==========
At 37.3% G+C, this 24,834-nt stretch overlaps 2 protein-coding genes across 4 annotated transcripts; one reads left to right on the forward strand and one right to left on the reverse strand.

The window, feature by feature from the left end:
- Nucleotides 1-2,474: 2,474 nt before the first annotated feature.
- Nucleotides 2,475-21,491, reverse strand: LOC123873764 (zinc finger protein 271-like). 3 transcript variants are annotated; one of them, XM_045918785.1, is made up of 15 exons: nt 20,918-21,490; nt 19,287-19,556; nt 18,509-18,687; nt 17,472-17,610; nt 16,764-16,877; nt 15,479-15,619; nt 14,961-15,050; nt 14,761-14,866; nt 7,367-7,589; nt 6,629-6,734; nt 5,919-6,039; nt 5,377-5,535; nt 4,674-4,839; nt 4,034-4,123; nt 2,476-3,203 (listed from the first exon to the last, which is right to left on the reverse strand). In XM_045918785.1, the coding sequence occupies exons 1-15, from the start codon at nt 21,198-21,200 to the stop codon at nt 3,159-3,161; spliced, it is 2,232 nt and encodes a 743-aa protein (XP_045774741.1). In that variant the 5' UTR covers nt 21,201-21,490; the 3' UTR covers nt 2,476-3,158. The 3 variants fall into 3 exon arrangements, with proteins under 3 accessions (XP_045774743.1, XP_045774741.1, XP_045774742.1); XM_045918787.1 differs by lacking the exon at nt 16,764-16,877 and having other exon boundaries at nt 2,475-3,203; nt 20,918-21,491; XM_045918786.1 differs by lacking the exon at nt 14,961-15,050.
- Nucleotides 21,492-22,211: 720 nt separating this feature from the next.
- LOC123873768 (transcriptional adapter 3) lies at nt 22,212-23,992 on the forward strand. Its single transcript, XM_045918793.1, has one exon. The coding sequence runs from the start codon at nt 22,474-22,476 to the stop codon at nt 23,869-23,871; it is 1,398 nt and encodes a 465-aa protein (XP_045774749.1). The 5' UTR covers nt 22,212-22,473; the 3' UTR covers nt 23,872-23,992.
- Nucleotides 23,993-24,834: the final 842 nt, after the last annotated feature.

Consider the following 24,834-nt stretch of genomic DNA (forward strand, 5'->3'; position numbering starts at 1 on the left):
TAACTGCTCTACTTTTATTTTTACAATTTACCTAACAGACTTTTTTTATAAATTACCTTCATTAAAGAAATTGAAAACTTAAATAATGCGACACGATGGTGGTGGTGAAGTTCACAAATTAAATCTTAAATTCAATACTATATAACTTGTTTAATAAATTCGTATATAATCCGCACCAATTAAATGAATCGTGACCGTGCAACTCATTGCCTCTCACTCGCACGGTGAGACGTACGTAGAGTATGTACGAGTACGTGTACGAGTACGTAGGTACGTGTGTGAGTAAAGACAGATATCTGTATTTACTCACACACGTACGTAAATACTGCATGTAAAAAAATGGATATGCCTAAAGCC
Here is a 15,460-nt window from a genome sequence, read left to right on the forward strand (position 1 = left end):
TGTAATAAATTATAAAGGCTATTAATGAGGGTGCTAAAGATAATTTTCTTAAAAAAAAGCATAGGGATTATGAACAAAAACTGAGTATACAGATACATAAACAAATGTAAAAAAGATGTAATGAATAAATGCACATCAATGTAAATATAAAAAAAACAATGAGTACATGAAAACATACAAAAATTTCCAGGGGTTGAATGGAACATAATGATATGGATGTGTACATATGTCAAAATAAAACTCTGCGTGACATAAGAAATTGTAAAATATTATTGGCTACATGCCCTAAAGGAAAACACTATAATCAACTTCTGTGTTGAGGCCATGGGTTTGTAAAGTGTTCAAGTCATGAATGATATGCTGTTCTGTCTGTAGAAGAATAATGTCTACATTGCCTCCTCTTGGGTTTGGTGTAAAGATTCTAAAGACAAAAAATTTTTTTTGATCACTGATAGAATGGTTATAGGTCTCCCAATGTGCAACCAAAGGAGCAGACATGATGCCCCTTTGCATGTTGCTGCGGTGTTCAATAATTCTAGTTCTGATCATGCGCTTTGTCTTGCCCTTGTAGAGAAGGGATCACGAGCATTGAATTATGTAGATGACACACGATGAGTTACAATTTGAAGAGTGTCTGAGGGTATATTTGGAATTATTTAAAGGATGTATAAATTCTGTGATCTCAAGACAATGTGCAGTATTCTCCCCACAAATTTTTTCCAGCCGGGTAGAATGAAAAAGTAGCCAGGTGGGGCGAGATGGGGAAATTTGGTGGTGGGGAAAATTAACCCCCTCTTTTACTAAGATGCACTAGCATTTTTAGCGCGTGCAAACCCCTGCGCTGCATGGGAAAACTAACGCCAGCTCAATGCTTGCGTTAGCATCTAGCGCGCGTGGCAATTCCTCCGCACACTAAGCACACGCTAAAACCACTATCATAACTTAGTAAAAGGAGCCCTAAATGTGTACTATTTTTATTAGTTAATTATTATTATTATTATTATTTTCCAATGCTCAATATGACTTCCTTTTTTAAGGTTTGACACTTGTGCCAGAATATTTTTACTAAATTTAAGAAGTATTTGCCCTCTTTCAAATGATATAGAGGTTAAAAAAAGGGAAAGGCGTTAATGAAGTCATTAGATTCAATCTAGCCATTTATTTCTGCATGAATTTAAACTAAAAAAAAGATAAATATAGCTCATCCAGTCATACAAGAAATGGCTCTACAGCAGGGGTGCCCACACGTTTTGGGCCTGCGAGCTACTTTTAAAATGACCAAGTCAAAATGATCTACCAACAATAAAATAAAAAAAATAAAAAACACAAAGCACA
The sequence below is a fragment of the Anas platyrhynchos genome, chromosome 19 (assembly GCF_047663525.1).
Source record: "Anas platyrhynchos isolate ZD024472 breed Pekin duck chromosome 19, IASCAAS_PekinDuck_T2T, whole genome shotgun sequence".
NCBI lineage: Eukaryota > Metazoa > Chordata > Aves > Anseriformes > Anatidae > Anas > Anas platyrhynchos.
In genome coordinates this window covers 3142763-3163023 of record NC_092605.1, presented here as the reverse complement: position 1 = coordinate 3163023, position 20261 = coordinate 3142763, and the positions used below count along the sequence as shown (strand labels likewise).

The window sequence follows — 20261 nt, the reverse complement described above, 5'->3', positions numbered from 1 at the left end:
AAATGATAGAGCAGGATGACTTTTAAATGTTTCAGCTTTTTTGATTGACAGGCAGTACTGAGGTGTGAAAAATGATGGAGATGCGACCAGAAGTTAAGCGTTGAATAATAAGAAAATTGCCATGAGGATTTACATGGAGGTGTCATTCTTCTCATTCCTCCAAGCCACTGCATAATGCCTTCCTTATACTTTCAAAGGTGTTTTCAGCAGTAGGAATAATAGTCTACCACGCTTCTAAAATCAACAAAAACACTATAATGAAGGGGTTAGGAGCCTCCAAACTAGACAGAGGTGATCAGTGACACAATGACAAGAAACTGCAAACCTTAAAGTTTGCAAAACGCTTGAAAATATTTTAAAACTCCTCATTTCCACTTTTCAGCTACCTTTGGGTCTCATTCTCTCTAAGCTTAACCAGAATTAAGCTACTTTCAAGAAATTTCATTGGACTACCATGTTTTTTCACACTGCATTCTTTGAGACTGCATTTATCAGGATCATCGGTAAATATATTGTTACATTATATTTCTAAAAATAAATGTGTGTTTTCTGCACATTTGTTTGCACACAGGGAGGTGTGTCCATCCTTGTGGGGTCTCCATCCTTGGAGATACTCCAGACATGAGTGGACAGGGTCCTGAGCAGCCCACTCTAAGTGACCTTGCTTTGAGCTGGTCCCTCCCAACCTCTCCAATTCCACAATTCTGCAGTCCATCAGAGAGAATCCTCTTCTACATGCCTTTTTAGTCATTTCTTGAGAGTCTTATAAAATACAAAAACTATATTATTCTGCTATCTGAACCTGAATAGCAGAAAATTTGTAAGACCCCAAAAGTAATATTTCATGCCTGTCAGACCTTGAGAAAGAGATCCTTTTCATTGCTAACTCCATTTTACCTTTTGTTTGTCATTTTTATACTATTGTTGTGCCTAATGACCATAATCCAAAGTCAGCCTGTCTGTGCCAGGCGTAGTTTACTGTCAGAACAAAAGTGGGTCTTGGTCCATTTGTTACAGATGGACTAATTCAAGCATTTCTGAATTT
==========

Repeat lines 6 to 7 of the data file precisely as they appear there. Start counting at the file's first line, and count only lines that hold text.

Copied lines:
- LOC123873768 (transcriptional adapter 3) lies at nt 22,212-23,992 on the forward strand. Its single transcript, XM_045918793.1, has one exon. The coding sequence runs from the start codon at nt 22,474-22,476 to the stop codon at nt 23,869-23,871; it is 1,398 nt and encodes a 465-aa protein (XP_045774749.1). The 5' UTR covers nt 22,212-22,473; the 3' UTR covers nt 23,872-23,992.
- Nucleotides 23,993-24,834: the final 842 nt, after the last annotated feature.